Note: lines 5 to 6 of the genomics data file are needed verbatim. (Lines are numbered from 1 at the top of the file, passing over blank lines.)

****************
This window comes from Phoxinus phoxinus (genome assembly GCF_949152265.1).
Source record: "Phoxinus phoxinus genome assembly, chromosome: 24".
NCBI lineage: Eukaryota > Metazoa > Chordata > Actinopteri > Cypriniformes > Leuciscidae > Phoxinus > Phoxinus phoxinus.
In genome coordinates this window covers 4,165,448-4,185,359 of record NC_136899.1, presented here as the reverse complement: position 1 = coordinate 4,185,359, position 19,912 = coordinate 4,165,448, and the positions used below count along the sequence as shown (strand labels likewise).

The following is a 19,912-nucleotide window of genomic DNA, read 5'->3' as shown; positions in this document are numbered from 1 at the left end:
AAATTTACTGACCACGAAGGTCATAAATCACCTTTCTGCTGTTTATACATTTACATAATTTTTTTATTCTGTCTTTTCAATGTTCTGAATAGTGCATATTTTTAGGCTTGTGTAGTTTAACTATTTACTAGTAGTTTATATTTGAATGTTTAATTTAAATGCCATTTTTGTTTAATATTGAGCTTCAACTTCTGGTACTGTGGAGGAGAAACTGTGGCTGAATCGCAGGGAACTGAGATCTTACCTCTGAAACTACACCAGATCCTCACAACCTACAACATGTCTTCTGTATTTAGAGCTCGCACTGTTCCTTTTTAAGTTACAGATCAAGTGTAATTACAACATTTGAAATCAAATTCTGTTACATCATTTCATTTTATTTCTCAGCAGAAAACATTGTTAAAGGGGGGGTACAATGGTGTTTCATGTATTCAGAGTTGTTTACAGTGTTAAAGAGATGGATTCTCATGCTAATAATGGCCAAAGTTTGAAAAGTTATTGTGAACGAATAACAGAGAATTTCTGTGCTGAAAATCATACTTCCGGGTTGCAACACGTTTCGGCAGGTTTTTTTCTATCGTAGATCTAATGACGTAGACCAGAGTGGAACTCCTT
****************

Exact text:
The following is a 19,912-nucleotide window of genomic DNA, read 5'->3' as shown; positions in this document are numbered from 1 at the left end:
AAATTTACTGACCACGAAGGTCATAAATCACCTTTCTGCTGTTTATACATTTACATAATTTTTTTATTCTGTCTTTTCAATGTTCTGAATAGTGCATATTTTTAGGCTTGTGTAGTTTAACTATTTACTAGTAGTTTATATTTGAATGTTTAATTTAAATGCCATTTTTGTTTAATATTGAGCTTCAACTTCTGGTACTGTGGAGGAGAAACTGTGGCTGAATCGCAGGGAACTGAGATCTTACCTCTGAAACTACACCAGATCCTCACAACCTACAACATGTCTTCTGTATTTAGAGCTCGCACTGTTCCTTTTTAAGTTACAGATCAAGTGTAATTACAACATTTGAAATCAAATTCTGTTACATCATTTCATTTTATTTCTCAGCAGAAAACATTGTTAAAGGGGGGGTACAATGGTGTTTCATGTATTCAGAGTTGTTTACAGTGTTAAAGAGATGGATTCTCATGCTAATAATGGCCAAAGTTTGAAAAGTTATTGTGAACGAATAACAGAGAATTTCTGTGCTGAAAATCATACTTCCGGGTTGCAACACGTTTCGGCAGGTTTTTTTCTATCGTAGATCTAATGACGTAGACCAGAGTGGAACTCCTT